In the blues. In the blues and really any of its genres and tempos, motion by half step is simply one of the core moves that helps the music move. In this next idea, we use the half step motion from above to set up the One and (fast four) Four chords. The notation drives the quarter note rhythms on the beat. Click the pic for a live rendition of the following magic. Example 3.

In this next idea we simply use the half step lead-in for our Two / Five / One cadential motion. Sharp One into Two, then from above down by half step to Five, the again from above into One. As guitarists, we'll generally use the exact same chord voicing for each of our half step motions. This type of voice leading is also often termed parallel motion or using a 'constant structure' as with the keyboard instruments. Example 3a.

root motion by half step:
C# to D
Ab to G
Db to C
resolution

The half step lead in as depicted above is one powerful component. While mostly in the realm of the jazz artist, it does find its way into the blues, especially when cats are working the 12 / 8 magic. As a rhythmic component, when used over a steady quarter note walking bass line and 2 and 4 high hat drum groove, the half step lead in allows the chordal instrument to judiciously sound their chords in anticipation of the bass and drums, oftentimes just a wee bit out front, getting things to swing just right.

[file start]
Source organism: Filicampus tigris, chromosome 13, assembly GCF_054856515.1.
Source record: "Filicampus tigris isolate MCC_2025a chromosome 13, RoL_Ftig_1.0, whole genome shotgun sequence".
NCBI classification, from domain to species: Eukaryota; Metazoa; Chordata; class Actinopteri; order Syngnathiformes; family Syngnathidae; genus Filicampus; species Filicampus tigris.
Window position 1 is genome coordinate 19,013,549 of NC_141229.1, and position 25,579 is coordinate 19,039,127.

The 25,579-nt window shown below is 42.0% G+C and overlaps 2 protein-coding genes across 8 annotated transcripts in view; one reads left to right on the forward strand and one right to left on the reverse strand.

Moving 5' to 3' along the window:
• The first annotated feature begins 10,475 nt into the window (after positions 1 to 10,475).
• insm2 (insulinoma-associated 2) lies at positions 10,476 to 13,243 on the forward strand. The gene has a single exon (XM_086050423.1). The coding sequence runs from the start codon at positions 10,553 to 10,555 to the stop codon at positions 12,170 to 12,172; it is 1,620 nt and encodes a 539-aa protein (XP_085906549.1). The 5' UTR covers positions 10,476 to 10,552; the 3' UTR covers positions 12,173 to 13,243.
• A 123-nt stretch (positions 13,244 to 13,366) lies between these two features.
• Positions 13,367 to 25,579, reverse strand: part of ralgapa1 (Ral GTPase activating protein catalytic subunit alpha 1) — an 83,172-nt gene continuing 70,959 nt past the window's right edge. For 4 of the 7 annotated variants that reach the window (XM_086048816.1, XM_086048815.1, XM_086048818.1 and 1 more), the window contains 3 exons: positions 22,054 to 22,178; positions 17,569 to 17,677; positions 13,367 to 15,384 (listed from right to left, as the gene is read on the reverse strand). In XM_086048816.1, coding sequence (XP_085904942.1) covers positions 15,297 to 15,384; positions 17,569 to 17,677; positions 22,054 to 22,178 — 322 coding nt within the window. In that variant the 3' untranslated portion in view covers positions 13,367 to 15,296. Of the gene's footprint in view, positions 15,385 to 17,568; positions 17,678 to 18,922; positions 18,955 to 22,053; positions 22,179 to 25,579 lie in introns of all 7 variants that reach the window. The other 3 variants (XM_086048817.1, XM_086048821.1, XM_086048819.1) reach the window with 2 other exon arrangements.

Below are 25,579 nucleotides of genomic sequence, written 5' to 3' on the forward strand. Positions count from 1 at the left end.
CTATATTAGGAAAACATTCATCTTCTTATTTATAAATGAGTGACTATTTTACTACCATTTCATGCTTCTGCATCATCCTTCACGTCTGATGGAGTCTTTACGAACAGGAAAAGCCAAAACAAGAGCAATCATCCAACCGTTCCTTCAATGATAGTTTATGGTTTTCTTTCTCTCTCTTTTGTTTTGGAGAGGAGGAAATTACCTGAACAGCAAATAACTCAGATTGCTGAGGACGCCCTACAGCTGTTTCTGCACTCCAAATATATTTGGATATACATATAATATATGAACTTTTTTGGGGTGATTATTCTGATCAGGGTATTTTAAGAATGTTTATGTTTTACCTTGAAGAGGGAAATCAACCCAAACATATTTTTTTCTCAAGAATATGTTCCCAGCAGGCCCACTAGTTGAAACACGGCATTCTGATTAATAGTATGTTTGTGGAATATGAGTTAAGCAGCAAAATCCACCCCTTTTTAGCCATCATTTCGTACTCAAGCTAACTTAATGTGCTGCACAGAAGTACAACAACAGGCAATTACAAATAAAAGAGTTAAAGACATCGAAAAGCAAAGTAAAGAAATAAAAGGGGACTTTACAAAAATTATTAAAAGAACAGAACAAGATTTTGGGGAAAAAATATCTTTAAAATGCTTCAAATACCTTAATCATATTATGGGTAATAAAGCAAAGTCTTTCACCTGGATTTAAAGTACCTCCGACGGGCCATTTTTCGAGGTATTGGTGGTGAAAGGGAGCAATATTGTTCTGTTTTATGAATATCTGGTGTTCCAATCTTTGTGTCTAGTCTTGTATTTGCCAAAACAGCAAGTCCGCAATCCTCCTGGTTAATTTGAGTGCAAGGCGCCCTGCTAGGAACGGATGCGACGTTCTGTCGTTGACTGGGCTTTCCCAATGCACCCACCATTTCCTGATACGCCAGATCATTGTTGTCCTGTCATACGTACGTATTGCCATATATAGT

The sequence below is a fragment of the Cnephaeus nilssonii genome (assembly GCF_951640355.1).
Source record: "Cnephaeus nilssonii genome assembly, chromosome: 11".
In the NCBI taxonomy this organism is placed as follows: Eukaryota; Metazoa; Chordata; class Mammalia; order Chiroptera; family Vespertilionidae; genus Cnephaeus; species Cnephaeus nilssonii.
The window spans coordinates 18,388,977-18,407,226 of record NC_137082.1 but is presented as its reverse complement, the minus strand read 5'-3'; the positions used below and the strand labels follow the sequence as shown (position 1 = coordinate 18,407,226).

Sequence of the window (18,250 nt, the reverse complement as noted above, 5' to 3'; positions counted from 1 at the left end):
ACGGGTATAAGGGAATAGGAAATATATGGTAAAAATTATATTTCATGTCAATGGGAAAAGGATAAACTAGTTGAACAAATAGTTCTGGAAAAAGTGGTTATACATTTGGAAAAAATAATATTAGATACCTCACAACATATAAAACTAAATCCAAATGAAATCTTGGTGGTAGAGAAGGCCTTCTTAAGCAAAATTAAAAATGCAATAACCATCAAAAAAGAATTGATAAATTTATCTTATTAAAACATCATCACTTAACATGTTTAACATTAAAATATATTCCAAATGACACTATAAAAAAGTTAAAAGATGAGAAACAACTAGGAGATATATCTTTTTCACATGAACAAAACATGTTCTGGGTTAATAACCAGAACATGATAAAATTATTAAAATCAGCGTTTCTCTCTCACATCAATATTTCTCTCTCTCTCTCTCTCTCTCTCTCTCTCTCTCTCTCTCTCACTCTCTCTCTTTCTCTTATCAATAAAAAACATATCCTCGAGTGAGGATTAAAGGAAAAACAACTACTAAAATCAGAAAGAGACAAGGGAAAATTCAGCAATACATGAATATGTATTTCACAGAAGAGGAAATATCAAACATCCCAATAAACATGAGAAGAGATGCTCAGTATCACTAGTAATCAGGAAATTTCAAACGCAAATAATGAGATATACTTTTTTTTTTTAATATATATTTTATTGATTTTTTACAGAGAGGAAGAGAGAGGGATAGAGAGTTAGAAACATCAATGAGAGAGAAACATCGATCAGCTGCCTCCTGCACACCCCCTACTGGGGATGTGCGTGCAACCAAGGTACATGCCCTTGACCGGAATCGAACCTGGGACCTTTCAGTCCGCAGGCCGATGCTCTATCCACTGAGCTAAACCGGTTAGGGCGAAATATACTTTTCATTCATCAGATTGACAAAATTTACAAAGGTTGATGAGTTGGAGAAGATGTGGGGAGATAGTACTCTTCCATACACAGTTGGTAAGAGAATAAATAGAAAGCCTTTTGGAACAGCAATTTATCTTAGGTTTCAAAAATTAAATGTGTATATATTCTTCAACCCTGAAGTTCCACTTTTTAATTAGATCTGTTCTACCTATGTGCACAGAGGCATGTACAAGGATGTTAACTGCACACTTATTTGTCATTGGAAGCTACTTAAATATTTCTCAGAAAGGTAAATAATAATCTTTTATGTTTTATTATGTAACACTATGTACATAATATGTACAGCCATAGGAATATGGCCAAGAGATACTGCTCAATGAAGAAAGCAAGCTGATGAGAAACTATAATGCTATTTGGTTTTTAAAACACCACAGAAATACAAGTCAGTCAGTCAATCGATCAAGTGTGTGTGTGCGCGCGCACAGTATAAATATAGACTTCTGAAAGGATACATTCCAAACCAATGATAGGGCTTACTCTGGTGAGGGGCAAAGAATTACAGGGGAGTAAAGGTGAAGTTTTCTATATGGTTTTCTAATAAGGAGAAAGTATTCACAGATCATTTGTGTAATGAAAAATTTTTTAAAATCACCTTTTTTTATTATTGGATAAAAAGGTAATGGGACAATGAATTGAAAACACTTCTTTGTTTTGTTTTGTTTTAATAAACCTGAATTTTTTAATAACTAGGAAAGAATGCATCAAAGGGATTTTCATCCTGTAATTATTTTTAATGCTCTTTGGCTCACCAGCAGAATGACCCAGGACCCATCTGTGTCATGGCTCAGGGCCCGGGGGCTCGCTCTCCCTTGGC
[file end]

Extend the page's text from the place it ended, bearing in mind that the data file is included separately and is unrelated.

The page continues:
swing video with metronome

Advanced players can and will often use this technique on all of the changes when performing. Add in substitutions and the various colortone possibilities and things can expand dramatically with just a few components in place. Of course, so much of this coolness is written into the jazz language and literature.

Why in some cases, the American jazz music is so well crafted that all we have to do sometimes is push the written buttons on the page and the magic just pours right out, the swing is so deftly built right in :) The old time American classic "Careless Love" can truly be just such a song.

Sharp One diminished chord / major key. This next idea features what I often call the great accelerator of our more advanced chord progressions. Kind of crazy how a relatively doable physical motion for guitarists can create such dramatic results in the positive energy and sense of forward motion we can gain. In this chord motion, we slip a diminished chord between diatonic One and Two. Example 4.

Hear the push on the energy of the music towards the Two chord? We get a chromatic motion in the bass and chromatic means sleeker thus potentionally faster. And notice how each chord has four pitches? This gives us a chance to to use our fingers to start the music in motion. Of course a pick works too. Damping the strings between beats helps to articulate things also.